Showing he has a heart for the needy
By Tessa Wong
... Of Sinhalese and Eurasian heritage, Dr Wijeysingha can speak only English and a smattering of Malay, and this linguistic disadvantage is driven home to him each time he meets older Chinese residents.
'Hello, I am Vincent,' he says to them in English, before stepping back to let dialect-speaking SDP members continue the introduction.
He is determined to show that despite his middle-class background, he has a heart for the needy.
In person he may be genial, but his blog posts on the SDP website are fiery in their criticism of the Government's social aid system. Such ideals were honed from 16 years spent in England studying social policy and practising social work. After returning to Singapore in 2009, the following year saw him joining Transient Workers Count Too, an organisation that helps migrant workers, as executive director.
His commitment to human rights and the disenfranchised has endeared him to party leaders in the SDP, which sees itself as a champion of human rights and more help for the needy.
[Foreign workers can't vote and human rights issues are non-starters for most Singaporeans. This candidate is unelectable.]
In a clear sign of the growing regard party leaders have for him, he was sent to debate with Finance Minister Tharman Shanmugaratnam and Bishan-Toa Payoh MP Josephine Teo in a televised forum on Singapore's future. The TV debate, aired earlier this month, has boosted his profile. In the past, he would be greeted with curious looks. Now, he is recognised by more residents, who wave and smile at him.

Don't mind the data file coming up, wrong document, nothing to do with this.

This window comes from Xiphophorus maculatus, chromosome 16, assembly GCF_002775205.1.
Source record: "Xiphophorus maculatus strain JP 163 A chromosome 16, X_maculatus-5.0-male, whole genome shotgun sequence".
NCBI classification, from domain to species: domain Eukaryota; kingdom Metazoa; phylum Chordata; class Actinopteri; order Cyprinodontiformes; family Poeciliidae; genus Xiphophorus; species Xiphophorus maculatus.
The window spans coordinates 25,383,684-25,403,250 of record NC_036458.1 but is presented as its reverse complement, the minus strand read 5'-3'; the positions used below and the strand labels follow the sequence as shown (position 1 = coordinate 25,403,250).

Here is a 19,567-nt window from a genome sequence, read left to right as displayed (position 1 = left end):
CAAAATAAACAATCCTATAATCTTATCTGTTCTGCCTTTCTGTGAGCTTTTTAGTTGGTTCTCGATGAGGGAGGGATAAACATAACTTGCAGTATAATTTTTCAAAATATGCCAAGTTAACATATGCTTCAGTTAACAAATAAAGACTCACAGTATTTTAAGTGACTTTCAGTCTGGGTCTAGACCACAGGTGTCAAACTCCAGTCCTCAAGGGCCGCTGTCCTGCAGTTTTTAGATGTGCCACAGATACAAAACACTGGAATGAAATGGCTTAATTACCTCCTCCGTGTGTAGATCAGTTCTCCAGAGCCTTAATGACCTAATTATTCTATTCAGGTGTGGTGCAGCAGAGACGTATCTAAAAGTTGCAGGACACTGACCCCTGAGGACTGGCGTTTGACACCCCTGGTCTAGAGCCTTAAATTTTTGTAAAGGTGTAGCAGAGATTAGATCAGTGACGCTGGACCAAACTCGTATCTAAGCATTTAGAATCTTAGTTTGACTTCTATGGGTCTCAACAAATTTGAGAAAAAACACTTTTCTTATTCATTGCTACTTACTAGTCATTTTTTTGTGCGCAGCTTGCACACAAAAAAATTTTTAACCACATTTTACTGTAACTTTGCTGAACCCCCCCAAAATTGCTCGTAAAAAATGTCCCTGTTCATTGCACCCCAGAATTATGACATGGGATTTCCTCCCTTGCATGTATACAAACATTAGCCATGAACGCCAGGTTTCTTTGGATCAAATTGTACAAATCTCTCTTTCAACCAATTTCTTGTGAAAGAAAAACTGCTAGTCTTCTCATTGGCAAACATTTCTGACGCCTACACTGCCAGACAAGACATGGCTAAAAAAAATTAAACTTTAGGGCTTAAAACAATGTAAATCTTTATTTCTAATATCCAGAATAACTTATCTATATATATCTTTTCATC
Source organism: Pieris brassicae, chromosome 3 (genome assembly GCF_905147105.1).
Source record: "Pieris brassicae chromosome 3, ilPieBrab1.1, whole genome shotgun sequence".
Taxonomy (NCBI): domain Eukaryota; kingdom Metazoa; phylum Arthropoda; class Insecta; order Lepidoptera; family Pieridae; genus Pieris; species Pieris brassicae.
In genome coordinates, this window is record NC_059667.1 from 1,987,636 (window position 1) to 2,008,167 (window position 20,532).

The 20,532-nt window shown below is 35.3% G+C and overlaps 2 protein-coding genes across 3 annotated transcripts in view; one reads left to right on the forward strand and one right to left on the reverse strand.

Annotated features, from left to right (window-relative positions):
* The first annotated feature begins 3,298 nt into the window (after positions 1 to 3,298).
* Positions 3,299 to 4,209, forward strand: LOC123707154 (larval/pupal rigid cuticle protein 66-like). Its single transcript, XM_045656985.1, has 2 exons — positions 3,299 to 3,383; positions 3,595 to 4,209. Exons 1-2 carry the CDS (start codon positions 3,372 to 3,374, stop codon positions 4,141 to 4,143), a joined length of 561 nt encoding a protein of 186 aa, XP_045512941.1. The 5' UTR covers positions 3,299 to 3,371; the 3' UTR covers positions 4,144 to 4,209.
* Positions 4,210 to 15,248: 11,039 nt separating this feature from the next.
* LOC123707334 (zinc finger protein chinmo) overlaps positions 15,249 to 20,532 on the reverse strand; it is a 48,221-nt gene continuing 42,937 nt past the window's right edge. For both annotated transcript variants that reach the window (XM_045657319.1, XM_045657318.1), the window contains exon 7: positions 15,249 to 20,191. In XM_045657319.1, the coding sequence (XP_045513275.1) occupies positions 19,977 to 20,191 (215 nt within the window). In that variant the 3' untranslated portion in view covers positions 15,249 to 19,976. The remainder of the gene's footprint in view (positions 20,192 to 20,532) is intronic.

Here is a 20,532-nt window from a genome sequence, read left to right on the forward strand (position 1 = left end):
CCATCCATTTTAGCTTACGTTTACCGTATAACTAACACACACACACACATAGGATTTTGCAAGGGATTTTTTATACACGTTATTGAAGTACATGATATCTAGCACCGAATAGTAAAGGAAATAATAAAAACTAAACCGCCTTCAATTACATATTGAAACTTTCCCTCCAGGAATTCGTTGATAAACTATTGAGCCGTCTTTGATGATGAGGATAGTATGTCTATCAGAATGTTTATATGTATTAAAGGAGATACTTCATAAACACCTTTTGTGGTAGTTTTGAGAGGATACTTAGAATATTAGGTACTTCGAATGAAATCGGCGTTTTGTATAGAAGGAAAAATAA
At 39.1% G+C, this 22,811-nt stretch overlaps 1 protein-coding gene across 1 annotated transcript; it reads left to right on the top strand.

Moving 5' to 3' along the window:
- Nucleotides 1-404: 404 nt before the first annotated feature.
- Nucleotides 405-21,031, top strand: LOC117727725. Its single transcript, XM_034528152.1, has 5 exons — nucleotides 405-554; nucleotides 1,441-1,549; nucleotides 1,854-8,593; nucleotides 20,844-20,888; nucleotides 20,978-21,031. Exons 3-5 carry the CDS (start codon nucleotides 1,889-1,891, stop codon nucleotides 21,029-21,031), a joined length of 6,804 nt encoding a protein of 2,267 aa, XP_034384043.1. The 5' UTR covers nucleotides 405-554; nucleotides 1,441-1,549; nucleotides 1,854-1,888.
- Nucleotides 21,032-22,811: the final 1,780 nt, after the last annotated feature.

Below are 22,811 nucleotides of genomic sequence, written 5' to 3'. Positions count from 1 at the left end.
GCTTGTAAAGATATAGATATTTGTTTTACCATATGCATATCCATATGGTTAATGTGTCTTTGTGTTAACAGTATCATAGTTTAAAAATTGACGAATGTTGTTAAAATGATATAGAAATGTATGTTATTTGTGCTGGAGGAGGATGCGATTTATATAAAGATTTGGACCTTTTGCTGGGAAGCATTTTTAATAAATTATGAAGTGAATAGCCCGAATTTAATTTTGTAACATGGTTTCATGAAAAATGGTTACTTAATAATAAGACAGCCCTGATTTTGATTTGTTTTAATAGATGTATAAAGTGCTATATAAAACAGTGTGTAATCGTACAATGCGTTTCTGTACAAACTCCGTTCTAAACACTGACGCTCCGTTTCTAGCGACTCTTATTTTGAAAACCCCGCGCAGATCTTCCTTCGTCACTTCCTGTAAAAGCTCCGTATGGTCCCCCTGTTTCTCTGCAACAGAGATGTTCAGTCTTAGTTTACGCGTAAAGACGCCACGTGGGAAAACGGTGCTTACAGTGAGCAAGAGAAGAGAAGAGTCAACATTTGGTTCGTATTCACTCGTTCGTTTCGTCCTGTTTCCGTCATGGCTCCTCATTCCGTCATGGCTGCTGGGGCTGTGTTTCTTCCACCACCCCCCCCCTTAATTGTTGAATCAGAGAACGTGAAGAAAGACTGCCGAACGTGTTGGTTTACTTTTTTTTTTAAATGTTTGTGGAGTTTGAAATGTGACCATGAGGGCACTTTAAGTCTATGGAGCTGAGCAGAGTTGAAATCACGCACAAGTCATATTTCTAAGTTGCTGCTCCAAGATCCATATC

At the Sunset Way coffee shop, hospitality executive Li Yingjie, 31, declares: 'Hey man, I saw you on TV. I think you did a good job.'
On TV and online videos of SDP's press conference on its alternative to the Singapore Budget, his slouched sitting position drew criticism, with people saying he looked nonchalant, even arrogant.
Still, most residents interviewed have a good impression of him, describing him as 'articulate' and someone who 'has guts'. But they are puzzled at his decision to join the SDP. A 57-year-old executive who met Dr Wijeysingha at a Bukit Timah walkabout says he is impressed by his calibre, but adds: 'Some people on his team have not attracted good publicity, why is he running with them?'
[A question I've asked too. SDP has too much baggage.]
But Dr Wijeysingha is quick to insist the image of SDP as aggressive is a 'media construct'. He sees it as the party with the most humane, coherent ideology and policies, and therefore a perfect fit for him.
He says: 'We have been involved in civil disobedience in the past, that is part of the underlying philosophy of the party, and I don't think that will go away.
'But you know, we definitely have other strings to our bow. We say very clearly that we want to form an alternative government, and we are ready to do so.'
[Idealistic and unrealistic. Unelectable.]